We spoke to Toronto-based photographer Anthony Gebrehiwot
(a.k.a. Tony Tones) about his work.
An interview with photoED Magazine
photoED: What is it about creating stories through photography that you love most?
Telling stories through photography is an opportunity to share a part of yourself with the world. I see this form of storytelling as a tool for healing, not only for the creator but for the audience as well. Photographs are also a way of capturing moments that can be passed onto the generations that come after you.
photoED: Whose work has influenced yours?
I’m most inspired by Gordon Parks. Capturing everyday moments and significant events in his life the way that he did moves me deeply. I’m also inspired by Jamel Shabazz, Tyler Mitchell, and Joshua Kissi.
These images are a part of my annual initiative called The Reciprocity Project.
Partnering with TO studio, I offer free studio portrait sessions to emerging artists, entrepreneurs, and creators. I started this initiative because I am aware that early-stage creators run up against many barriers as they try to launch their careers.
Visual branding is a key component of establishing yourself in the digital space.
photoED: What makes a good photograph?
There are so many elements that can make a good photograph. For me it starts with the idea. So much has already been done, so when I see something fresh I get really excited and inspired. I’m always looking at how compositions come together through set design, lighting arrangements, and the subject of the photograph.
photoED: What advice would you give an aspiring Canadian photographer?
The best advice that I’ve received from another artist was to make time and space to create work that’s meaningful to no one else but yourself. I think as photographers, we can get caught up in making other people’s visions come to life. But every year I try to make a personal project that’s close to my heart and soul. These projects ultimately attract the kind of work that I want to do and also get me the opportunities that I desire.
photoED: How has working in photography influenced you personally?
Photography and digital art have become such a huge part of my life that I’m not sure who or how I would be without it. On one level, it’s how I spend most of my time: in the studio, editing and working with clients. On another level, it makes me slow down to appreciate the day-to-day moments in my life. I don’t have the best memory so I use photos to help me document time.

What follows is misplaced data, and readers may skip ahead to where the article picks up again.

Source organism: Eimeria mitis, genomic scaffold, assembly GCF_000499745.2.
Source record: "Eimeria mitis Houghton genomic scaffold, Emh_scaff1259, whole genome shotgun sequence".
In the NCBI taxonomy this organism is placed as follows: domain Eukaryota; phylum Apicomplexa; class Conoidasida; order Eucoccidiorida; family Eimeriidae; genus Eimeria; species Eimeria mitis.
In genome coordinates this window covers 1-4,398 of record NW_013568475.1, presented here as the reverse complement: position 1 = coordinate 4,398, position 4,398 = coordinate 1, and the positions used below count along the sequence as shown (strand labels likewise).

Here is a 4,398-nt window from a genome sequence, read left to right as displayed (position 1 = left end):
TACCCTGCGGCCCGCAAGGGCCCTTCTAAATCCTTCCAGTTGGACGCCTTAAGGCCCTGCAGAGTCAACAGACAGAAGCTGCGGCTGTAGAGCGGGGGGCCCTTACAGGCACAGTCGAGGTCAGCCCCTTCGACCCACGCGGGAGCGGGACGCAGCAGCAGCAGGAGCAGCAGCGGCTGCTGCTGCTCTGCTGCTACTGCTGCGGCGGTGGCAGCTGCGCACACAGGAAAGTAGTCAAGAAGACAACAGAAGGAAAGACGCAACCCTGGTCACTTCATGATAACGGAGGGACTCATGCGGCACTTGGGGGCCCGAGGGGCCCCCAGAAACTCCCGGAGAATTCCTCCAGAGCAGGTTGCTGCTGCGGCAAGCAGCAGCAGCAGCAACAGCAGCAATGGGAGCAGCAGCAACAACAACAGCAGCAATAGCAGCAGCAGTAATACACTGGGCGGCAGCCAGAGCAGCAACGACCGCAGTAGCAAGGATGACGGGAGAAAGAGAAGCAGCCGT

photoED: What has been your favourite or most personally impactful project to work on?
My favourite projects to work on are my personal projects because they come from a very deep place within me. The From Boys to Men series has been my favourite project to work on. I knew it was needed and the response that it’s gotten confirmed my suspicions. I think there’s a lot of work to do around the ideas that society holds around masculinity. I also really enjoyed working on It Takes a Village. This portrait series documents a youth-led artist community called RISE Edutainment. Since I had deep ties in this community, it was a real joy capturing the people that helped make this community so special.
photoED: Any photography or adventures you can share? Any great shots by happy accident?
One of my favourite unplanned photos was taken at a live show of one of my favourite artists, Jay Electronica. I submitted my name for a radio contest and won two tickets. While he was on stage, he said, “Anyone that has the courage can come up on stage with me.” I hopped over a fence with my camera, and got a really great photo of him!
photoED: What photography projects are you most excited about right now?
I’m really looking forward to releasing the It Takes a Village project this year. This exhibition at Daniels Spectrum in Toronto is a follow-up to my Communities of Love photography exhibition (2018).
This body of work is a retrospective legacy portrait series documenting and honouring members of the RISE community over the past decade.
photoED: What does your dream project entail?
I would love to work on an international campaign for a major brand that highlights some of our most culturally impactful figures from around the world. I’d LOVE to photograph Kendrick Lamar, Issa Rae, Janelle Monáe, Teyana Taylor, Denzel Washington, Damson Idris, Jamie Foxx.… My list goes on!
What camera/equipment do you most use now? Can you tell us about your experience using Tamron lenses?
I was introduced to Tamron in 2017 while I was in Accra, Ghana, being mentored by an amazing photographer named Apag. He let me borrow his 24mm–70mm f/2.8 zoom lens for Canon, and it quickly became my favourite lens. I love its versatility and performance in the studio and outdoors.
I’m also really enjoying using the fixed 24mm f/2.8 lens. It’s lightweight, has a great build, and its functionality pairs perfectly with my Sony A7R IV. It keeps a great level of sharpness across all apertures and provides a consistent exposure throughout the frame.
I haven’t had a better experience with any other lens!
Anthony Gebrehiwot is an award-winning visual artist, photographer, and community leader who sees photography as an ongoing dialogue for social change between subject and society.
A self-taught artist, Anthony founded his studio XvXy-photo in 2014 focusing on portraiture. He has worked with several notable brands, including Nike, Royal Bank of Canada, Vice Canada, Absolut, Hudson’s Bay, the City of Toronto, and LinkedIn to name a few.
His work has been featured in local and international publications, such as the Star, the Globe and Mail, Paper Magazine, Elle UK, and Yahoo Lifestyle.